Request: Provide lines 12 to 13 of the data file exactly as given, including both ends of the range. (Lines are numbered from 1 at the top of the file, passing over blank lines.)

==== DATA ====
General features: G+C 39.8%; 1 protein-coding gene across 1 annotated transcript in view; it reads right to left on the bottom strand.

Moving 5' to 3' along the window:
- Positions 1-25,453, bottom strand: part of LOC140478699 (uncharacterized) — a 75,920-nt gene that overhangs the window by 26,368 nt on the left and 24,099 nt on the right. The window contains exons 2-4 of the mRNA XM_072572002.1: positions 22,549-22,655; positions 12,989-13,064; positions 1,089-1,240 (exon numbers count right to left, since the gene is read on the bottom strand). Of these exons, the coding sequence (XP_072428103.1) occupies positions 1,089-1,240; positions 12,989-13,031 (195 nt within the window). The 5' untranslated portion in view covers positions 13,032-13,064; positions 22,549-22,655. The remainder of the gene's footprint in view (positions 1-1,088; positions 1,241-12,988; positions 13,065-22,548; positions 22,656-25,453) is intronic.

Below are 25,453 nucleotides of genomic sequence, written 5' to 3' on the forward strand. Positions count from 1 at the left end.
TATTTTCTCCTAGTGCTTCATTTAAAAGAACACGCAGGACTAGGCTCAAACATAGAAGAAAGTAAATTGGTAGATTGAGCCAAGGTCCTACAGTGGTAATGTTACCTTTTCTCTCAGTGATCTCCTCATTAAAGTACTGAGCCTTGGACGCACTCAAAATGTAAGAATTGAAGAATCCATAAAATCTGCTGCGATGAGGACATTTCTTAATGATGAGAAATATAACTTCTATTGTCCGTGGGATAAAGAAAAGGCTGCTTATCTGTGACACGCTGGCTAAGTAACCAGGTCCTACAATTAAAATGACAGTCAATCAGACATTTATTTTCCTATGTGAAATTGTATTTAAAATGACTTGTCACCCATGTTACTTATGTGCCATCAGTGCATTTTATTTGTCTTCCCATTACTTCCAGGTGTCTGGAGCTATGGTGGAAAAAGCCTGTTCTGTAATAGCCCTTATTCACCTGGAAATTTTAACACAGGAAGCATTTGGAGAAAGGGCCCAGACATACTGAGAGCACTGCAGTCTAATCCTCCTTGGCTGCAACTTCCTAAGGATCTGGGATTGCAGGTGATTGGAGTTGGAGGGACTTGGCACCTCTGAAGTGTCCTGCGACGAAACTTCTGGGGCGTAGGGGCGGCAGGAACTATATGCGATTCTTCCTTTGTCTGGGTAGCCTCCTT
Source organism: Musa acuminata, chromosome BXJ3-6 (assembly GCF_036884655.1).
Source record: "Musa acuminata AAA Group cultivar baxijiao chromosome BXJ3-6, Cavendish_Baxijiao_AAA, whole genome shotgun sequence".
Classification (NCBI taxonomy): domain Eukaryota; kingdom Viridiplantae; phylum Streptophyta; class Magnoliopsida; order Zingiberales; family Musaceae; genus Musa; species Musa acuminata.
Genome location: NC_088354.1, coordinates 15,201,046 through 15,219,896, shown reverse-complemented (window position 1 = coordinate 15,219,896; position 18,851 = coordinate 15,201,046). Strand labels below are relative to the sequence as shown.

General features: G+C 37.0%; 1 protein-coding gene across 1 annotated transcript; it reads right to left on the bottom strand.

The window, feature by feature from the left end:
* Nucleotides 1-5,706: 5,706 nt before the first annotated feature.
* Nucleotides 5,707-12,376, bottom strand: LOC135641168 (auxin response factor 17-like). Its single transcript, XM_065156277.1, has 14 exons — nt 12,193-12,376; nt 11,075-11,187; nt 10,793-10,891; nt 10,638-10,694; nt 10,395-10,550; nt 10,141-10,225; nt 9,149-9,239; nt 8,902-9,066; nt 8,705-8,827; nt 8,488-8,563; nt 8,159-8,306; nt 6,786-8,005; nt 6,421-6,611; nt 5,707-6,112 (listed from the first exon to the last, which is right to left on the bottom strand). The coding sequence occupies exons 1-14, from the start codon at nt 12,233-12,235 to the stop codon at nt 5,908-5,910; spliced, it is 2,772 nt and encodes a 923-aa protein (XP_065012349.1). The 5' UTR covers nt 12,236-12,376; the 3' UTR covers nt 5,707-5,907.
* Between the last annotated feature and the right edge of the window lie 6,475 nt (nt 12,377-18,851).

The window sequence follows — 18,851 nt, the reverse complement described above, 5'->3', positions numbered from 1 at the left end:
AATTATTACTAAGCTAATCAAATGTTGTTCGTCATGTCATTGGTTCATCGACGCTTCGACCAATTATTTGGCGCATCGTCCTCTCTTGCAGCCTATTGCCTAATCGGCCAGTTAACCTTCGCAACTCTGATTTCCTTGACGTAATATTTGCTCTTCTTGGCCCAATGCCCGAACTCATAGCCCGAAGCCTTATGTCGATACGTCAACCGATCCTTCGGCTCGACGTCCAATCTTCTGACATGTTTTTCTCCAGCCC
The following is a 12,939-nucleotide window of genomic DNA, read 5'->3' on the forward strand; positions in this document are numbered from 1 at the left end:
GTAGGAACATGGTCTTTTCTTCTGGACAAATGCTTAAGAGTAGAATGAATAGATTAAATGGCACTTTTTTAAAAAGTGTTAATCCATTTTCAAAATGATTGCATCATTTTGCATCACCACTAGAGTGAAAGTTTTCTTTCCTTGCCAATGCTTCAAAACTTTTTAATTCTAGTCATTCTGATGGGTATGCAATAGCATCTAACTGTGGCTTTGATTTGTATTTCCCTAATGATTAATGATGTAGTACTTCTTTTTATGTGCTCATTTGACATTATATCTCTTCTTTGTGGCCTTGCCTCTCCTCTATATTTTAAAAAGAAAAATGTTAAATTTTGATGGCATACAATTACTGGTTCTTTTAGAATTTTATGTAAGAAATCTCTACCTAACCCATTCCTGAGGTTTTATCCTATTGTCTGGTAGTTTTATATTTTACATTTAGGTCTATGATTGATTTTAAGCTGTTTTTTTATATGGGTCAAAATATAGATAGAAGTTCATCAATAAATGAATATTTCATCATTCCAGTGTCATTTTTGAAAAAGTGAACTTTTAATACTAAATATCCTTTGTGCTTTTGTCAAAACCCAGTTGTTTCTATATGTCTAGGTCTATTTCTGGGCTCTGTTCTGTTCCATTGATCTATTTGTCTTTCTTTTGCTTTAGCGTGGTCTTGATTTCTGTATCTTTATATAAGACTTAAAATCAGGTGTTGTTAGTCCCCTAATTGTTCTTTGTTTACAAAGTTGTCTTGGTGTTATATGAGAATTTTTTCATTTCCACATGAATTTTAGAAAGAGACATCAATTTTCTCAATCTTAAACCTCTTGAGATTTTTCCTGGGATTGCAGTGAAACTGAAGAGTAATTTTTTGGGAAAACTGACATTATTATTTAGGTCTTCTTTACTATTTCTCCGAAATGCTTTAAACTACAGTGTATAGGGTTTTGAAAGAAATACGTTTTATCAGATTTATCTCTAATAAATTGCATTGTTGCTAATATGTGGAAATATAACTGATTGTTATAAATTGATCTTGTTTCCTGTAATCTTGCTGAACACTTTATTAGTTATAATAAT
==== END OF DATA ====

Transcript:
* Nucleotides 1-5,706: 5,706 nt before the first annotated feature.
* Nucleotides 5,707-12,376, bottom strand: LOC135641168 (auxin response factor 17-like). Its single transcript, XM_065156277.1, has 14 exons — nt 12,193-12,376; nt 11,075-11,187; nt 10,793-10,891; nt 10,638-10,694; nt 10,395-10,550; nt 10,141-10,225; nt 9,149-9,239; nt 8,902-9,066; nt 8,705-8,827; nt 8,488-8,563; nt 8,159-8,306; nt 6,786-8,005; nt 6,421-6,611; nt 5,707-6,112 (listed from the first exon to the last, which is right to left on the bottom strand). The coding sequence occupies exons 1-14, from the start codon at nt 12,233-12,235 to the stop codon at nt 5,908-5,910; spliced, it is 2,772 nt and encodes a 923-aa protein (XP_065012349.1). The 5' UTR covers nt 12,236-12,376; the 3' UTR covers nt 5,707-5,907.